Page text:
Black and white promo photo of Bruce Springsteen playing a guitar onstage

Bruce Springsteen

Courtesy of Sony Music Entertainment

Bruce Springsteen became a voice of underdogs and the working-class, thanks to his unsparing observations about what life was really like for those with no access to a silver spoon.

As a songwriter, however, he was also deeply romantic and sentimental. In long-time collaborators the E Street Band, he found kindred spirits who shared his commitment to barnstorming optimism.


To the top

In hindsight, it's a bit head-scratching that it took Bruce Springsteen well over a decade to connect with mass audiences. His music has enormously appealing qualities—sincerity, earnestness, optimism, realism—and his gritty, gruff voice was both tough and tender.

These contradictions also permeated his songwriting. Springsteen found romance in the little things (a summer fling, a band finding their groove, letting off steam after work) and could be deeply sentimental about love and fidelity. However, he was also a realist: His songs acknowledged how difficult it was to get ahead and stay ahead, and was an unsparing observer about what life was really like for misfits, underdogs and those with no access to a silver spoon. Springsteen's music always held out hope that better days would be around the corner, though—and if they weren't, figuring out a plan B for survival was in order.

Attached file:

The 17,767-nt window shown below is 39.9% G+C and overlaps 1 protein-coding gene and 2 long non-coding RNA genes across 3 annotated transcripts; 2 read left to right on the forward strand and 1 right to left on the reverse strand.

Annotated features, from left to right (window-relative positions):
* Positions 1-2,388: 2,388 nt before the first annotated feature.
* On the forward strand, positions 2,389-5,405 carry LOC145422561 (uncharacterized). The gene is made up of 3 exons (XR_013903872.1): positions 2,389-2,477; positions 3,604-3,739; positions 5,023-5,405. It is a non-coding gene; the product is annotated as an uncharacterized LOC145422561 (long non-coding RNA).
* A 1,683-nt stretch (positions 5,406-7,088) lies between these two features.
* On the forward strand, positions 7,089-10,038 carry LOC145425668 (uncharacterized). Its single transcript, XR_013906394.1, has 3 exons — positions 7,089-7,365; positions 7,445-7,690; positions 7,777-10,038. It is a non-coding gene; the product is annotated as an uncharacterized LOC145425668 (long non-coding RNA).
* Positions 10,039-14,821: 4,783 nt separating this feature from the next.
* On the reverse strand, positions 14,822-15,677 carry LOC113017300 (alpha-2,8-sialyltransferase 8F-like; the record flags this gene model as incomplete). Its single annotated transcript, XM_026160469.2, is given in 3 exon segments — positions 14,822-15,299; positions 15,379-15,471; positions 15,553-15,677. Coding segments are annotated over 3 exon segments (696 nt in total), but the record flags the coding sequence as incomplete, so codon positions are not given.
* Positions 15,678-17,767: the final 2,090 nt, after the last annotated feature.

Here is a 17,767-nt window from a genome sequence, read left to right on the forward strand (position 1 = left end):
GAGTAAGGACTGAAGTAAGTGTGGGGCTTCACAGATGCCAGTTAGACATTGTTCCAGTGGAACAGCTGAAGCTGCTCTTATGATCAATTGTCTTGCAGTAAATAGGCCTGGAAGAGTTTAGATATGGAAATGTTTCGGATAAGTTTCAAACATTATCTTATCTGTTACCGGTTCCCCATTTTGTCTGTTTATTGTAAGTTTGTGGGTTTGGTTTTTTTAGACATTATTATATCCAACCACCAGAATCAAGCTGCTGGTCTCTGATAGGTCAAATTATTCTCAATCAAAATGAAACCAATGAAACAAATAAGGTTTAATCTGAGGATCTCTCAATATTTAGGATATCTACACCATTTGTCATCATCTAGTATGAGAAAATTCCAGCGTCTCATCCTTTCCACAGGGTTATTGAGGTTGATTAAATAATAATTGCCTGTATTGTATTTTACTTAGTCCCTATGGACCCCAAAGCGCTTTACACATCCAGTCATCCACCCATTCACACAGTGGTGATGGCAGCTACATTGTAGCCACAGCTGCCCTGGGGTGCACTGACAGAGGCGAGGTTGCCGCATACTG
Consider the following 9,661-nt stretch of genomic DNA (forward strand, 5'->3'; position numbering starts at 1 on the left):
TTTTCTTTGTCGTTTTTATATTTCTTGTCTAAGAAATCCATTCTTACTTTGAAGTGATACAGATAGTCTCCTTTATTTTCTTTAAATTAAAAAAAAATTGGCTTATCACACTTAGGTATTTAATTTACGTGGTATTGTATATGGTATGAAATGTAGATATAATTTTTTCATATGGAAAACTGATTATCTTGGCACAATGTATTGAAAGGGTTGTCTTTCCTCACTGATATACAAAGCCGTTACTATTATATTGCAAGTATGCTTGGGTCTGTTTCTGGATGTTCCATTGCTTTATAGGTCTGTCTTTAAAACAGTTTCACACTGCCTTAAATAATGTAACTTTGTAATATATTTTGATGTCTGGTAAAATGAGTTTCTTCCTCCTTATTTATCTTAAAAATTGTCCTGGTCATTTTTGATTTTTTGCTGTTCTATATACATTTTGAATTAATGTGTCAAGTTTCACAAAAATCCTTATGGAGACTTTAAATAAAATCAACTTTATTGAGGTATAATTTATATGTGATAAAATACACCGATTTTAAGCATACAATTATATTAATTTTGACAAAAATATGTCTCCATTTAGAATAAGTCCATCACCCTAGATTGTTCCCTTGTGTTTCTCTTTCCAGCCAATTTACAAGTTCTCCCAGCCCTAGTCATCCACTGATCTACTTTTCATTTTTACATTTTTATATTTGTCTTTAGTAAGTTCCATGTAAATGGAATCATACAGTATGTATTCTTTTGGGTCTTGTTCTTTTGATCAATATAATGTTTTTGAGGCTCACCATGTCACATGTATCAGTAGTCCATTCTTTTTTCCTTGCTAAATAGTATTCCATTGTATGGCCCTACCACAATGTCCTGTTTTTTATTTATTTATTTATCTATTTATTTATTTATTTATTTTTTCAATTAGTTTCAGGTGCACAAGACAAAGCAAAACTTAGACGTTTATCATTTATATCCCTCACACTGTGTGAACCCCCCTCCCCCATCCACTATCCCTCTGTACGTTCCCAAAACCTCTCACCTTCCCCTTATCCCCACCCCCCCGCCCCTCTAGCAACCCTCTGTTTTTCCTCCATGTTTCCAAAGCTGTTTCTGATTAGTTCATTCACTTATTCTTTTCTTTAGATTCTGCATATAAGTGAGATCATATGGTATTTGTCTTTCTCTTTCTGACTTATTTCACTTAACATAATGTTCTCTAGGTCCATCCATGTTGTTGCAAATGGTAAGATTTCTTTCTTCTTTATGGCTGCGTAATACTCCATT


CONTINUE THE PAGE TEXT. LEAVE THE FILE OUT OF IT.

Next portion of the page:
Unsurprisingly, Springsteen's background was unpretentious and working-class. He hailed from Freehold, New Jersey, where he caught the music bug thanks to two legendary The Ed Sullivan Show performances: Elvis Presley in 1956 and the Beatles in 1964. His mother supported his interest in performing by buying him his first guitar.

Starting in 1965, young Springsteen played with a string of New Jersey bands, including the Castiles—who recorded the songs "Baby I" and "That's What You Get"—Earth, Steel Mill and Dr. Zoom and the Sonic Boom. During his years toiling away in local and regional clubs, he crossed paths (or played) with many of his future E Street Band collaborators.

In 1972, Springsteen caught a break when then-manager Mike Appel landed him an audition with Columbia Records' John Hammond, the man who had signed Bob Dylan in the '60s. Impressed and thinking he had discovered Dylan's heir apparent, the executive inked Springsteen to a deal.